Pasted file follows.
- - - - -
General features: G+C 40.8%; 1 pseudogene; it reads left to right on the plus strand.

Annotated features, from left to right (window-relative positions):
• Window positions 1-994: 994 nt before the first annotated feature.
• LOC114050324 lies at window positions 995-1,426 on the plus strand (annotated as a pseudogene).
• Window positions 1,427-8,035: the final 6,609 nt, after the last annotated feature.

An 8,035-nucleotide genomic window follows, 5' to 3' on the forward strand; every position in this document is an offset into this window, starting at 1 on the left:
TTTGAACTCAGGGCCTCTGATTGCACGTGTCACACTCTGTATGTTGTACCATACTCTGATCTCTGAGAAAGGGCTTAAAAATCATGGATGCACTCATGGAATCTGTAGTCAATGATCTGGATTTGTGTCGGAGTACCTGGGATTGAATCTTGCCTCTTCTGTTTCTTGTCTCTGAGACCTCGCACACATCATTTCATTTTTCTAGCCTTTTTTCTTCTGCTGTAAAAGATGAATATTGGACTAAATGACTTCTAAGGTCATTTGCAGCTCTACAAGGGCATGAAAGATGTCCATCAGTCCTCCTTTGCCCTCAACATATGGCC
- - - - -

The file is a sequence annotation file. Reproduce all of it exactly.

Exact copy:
General features: G+C 40.8%; 1 pseudogene; it reads left to right on the plus strand.

Annotated features, from left to right (window-relative positions):
• Window positions 1-994: 994 nt before the first annotated feature.
• LOC114050324 lies at window positions 995-1,426 on the plus strand (annotated as a pseudogene).
• Window positions 1,427-8,035: the final 6,609 nt, after the last annotated feature.

An 8,035-nucleotide genomic window follows, 5' to 3' on the forward strand; every position in this document is an offset into this window, starting at 1 on the left:
TTTGAACTCAGGGCCTCTGATTGCACGTGTCACACTCTGTATGTTGTACCATACTCTGATCTCTGAGAAAGGGCTTAAAAATCATGGATGCACTCATGGAATCTGTAGTCAATGATCTGGATTTGTGTCGGAGTACCTGGGATTGAATCTTGCCTCTTCTGTTTCTTGTCTCTGAGACCTCGCACACATCATTTCATTTTTCTAGCCTTTTTTCTTCTGCTGTAAAAGATGAATATTGGACTAAATGACTTCTAAGGTCATTTGCAGCTCTACAAGGGCATGAAAGATGTCCATCAGTCCTCCTTTGCCCTCAACATATGGCC